Class. Britain is obsessed with it. That divisive taboo, the weird networks of have-mores and have-lesses. Art in Britain often explores this obsession, frequently focussing on the plight of the working-class family, or the perils of class mobility. Author Javaad Alipoor summarises this attitude as the arts world seeing working-class people as a problem to be solved.
When creators have a more diverse and engaging background, they’ll have a more diverse and engaged audience
Alipoor’s nails an issue here. The arts world ‘sees’ working-class people. If artists and the working-class are two distinct groups, then one will always ‘see’ the other; more of a lecture than a conversation. This rift can lead to stereotyping and condescension rather than expression and reflection.
But should we be panicking about inequality in the arts? Well according to a recent study called ‘Panic! It’s an Arts Emergency’, yes we should. According to ‘Panic!’, the cultural and creative sector is marked by significant exclusion of those from working class social origins. By these terms, ‘class exclusion in creative industries’ means ‘richer, better connected people dominating the art world.The people producing this country’s culture, be it films or music or paintings, don’t represent the people in the country. In fact, ‘Panic!’ states that ‘the prevailing belief in meritocracy is not matched by the reality of the sector.’ Of course, success in the arts is as much about who you know as it is about what you can do.
the arts world seeing working-class people as a problem to be solved
Grayson Perry is at once the best and worst walking examples of involvement of class in the production of art. In some respects he’s the worst because working-class stereotypes in his art have won him prestige in the fine art world. He even won The Turner Prize, the Olympic gold of British art.
Perry’s work finds a focus in the vibrancy of tastes and social classes, particularly his series of tapestries from 2013, The Vanity of Small Differences. The threads form a tale of a man’s journey through British social classes, starting with working-class tableaux. The first in the series, The Adoration of the Cage Fighters, is a scene from a council house. Centre-ground, two cage fighters tattoo each other with what Perry calls ‘present icons of tribal identity: a football shirt and a miner’s lamp’. Garishly dressed women prepped for the ‘pre-lash’ adorn the tapestry, along with the worrying lament ‘I could have gone to university’. Perry reduces the hopes, dreams and livelihoods of the working-class to a clutter of embroidered bric-a-brac. There’s something toe-curlingly awful about a bunch of posing art snobs snickering at working-class desperation, camped-up on a 50ft tapestry in a London gallery.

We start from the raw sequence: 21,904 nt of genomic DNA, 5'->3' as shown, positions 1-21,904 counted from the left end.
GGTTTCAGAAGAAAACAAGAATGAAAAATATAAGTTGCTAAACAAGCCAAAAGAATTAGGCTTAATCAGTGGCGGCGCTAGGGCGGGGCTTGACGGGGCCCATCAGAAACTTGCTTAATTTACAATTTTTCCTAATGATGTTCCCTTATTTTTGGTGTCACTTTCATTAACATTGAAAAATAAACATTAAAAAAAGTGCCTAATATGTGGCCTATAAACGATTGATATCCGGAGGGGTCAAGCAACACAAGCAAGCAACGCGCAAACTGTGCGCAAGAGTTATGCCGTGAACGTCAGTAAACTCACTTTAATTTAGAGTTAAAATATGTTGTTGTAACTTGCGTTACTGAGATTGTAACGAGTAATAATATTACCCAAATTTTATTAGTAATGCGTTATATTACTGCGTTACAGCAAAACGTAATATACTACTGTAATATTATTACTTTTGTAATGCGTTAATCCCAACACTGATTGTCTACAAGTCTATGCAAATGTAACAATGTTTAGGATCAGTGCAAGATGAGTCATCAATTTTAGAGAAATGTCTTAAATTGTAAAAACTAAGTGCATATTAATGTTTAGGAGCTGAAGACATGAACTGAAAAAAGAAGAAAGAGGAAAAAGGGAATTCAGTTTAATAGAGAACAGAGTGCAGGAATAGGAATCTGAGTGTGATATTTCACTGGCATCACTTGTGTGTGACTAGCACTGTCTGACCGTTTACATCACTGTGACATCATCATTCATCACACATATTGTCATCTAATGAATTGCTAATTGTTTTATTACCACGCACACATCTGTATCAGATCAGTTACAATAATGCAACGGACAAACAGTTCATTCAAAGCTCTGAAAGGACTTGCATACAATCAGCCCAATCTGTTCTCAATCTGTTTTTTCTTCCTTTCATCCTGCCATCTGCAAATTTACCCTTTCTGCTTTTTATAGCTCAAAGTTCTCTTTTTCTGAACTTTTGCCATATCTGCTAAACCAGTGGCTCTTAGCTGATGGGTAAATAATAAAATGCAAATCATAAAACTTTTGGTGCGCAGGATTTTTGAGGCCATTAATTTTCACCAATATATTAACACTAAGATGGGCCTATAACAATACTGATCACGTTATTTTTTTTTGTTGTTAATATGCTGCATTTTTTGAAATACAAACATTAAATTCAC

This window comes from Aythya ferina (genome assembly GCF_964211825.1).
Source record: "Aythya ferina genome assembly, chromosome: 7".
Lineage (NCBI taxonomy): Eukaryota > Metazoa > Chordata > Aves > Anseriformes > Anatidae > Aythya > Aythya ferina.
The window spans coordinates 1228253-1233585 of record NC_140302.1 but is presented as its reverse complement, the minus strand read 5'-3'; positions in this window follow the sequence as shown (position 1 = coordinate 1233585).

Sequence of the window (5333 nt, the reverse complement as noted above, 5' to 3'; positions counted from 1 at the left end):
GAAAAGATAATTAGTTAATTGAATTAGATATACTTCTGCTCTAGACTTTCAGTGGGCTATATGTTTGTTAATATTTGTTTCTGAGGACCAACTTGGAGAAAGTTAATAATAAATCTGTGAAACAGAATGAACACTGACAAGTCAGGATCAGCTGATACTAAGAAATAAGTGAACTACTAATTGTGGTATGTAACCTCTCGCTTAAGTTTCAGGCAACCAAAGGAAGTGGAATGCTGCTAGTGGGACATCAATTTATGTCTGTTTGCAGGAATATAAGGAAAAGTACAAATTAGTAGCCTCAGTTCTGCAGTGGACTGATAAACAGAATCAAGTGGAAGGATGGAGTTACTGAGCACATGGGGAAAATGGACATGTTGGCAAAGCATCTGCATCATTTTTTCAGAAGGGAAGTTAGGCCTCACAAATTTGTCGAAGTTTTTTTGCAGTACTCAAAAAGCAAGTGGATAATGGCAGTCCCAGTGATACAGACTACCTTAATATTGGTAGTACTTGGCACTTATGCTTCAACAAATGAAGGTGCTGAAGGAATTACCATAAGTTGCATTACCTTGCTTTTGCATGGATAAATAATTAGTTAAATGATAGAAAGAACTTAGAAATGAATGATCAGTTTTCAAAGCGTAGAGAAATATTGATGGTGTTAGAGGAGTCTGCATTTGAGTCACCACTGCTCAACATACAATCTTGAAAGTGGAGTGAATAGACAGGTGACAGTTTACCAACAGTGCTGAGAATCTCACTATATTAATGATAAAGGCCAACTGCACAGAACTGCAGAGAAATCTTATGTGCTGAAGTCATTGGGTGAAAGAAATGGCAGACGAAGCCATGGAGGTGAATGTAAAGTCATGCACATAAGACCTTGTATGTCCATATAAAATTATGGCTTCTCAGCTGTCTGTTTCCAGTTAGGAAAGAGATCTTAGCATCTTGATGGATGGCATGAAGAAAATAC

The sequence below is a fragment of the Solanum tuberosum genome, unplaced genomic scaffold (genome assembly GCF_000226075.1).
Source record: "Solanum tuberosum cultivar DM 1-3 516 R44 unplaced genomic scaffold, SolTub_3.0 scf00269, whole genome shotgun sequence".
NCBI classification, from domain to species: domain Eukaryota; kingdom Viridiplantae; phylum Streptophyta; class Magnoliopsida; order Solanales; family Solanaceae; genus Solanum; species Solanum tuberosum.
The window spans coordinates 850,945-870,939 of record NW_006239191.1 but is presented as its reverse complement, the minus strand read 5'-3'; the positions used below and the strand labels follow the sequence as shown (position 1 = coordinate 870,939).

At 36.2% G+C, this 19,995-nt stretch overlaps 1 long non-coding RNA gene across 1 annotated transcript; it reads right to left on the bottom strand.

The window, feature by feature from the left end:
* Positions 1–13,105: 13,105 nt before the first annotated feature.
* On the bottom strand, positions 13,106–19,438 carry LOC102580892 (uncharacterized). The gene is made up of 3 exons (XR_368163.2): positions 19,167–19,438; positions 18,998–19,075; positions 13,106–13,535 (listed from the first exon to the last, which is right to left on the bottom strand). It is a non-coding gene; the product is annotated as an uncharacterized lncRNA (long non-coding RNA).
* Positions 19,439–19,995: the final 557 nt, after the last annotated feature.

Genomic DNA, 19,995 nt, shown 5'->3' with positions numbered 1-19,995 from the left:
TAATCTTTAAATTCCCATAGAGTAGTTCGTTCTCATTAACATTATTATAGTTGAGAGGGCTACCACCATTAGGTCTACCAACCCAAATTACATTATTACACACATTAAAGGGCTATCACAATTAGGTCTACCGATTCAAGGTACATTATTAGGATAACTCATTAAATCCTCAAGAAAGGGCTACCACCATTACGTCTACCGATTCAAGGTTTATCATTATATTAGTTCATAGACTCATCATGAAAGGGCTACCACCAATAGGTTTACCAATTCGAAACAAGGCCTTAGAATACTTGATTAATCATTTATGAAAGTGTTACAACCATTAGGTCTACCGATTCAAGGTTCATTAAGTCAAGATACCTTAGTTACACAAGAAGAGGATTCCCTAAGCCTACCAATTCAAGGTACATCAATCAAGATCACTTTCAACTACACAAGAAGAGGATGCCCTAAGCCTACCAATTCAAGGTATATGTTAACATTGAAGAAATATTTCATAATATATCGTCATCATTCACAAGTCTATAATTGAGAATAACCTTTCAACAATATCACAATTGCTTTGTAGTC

the cultural and creative sector is marked by significant exclusion of those from working class social origins
However, Perry is also the best on this topic, because he himself has made the journey between the classes. Coming from a working-class background and gracing the upper echelons of the art world, Perry’s references are from a place of knowledge and reflection. He started his career as a potter, a craft which Panic! suggests is the most representative of class in the creative industries. He lived in a squat, learning his craft through evening classes. Anthony Horowitz writes that ‘there was a time when you could buy his pots or a weeks dole- now they’ll set you back around £50,000.’
And while punching down to the working-classes is cynical, Perry’s work also satirises the middle-class and upper-class lifestyles. The middle-class tapestry is laden with ciabatta and The Guardian, overseen by the holy ‘God of social mobility’ Jamie Oliver. The tapestries satirise all classes, and the individualistic materialism that come with the territory.
The people producing this country’s culture…don’t represent the people in the country
It’s an insightful series, in which people from every class can see themselves. A rare moment of universal authenticity, art at its most accessible. As Perry says, ‘taste is that which does not offend our peers’. Good taste depends on who’s judging. When creators have a more diverse and engaging background, they’ll have a more diverse and engaged audience.